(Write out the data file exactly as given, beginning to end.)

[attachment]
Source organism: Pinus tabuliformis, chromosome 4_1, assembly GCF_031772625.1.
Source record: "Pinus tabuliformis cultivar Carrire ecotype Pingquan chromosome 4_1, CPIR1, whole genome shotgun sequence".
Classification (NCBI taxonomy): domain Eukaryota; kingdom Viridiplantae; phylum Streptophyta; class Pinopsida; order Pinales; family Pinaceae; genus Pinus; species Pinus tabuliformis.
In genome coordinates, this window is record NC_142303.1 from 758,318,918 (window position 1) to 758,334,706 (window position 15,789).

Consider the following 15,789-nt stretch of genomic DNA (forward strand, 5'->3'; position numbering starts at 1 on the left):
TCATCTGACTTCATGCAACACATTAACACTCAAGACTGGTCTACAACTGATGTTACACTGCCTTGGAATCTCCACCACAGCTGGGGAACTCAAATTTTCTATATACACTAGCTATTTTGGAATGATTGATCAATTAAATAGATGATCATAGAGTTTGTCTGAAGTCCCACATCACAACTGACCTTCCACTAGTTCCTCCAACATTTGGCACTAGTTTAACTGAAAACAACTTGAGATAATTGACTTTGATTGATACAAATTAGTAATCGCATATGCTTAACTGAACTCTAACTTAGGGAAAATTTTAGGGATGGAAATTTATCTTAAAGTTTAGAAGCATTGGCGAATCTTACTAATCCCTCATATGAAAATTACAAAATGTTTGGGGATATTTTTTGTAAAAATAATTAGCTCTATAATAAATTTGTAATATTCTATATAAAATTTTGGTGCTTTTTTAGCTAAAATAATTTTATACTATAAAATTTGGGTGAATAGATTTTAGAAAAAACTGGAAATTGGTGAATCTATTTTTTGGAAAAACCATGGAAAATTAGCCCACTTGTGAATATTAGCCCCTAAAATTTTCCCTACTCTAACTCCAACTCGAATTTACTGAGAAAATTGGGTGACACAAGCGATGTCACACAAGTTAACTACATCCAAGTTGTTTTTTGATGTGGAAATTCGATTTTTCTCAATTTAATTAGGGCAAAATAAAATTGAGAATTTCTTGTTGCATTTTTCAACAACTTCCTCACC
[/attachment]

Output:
Source organism: Pinus tabuliformis, chromosome 4_1, assembly GCF_031772625.1.
Source record: "Pinus tabuliformis cultivar Carrire ecotype Pingquan chromosome 4_1, CPIR1, whole genome shotgun sequence".
Classification (NCBI taxonomy): domain Eukaryota; kingdom Viridiplantae; phylum Streptophyta; class Pinopsida; order Pinales; family Pinaceae; genus Pinus; species Pinus tabuliformis.
In genome coordinates, this window is record NC_142303.1 from 758,318,918 (window position 1) to 758,334,706 (window position 15,789).

Consider the following 15,789-nt stretch of genomic DNA (forward strand, 5'->3'; position numbering starts at 1 on the left):
TCATCTGACTTCATGCAACACATTAACACTCAAGACTGGTCTACAACTGATGTTACACTGCCTTGGAATCTCCACCACAGCTGGGGAACTCAAATTTTCTATATACACTAGCTATTTTGGAATGATTGATCAATTAAATAGATGATCATAGAGTTTGTCTGAAGTCCCACATCACAACTGACCTTCCACTAGTTCCTCCAACATTTGGCACTAGTTTAACTGAAAACAACTTGAGATAATTGACTTTGATTGATACAAATTAGTAATCGCATATGCTTAACTGAACTCTAACTTAGGGAAAATTTTAGGGATGGAAATTTATCTTAAAGTTTAGAAGCATTGGCGAATCTTACTAATCCCTCATATGAAAATTACAAAATGTTTGGGGATATTTTTTGTAAAAATAATTAGCTCTATAATAAATTTGTAATATTCTATATAAAATTTTGGTGCTTTTTTAGCTAAAATAATTTTATACTATAAAATTTGGGTGAATAGATTTTAGAAAAAACTGGAAATTGGTGAATCTATTTTTTGGAAAAACCATGGAAAATTAGCCCACTTGTGAATATTAGCCCCTAAAATTTTCCCTACTCTAACTCCAACTCGAATTTACTGAGAAAATTGGGTGACACAAGCGATGTCACACAAGTTAACTACATCCAAGTTGTTTTTTGATGTGGAAATTCGATTTTTCTCAATTTAATTAGGGCAAAATAAAATTGAGAATTTCTTGTTGCATTTTTCAACAACTTCCTCACC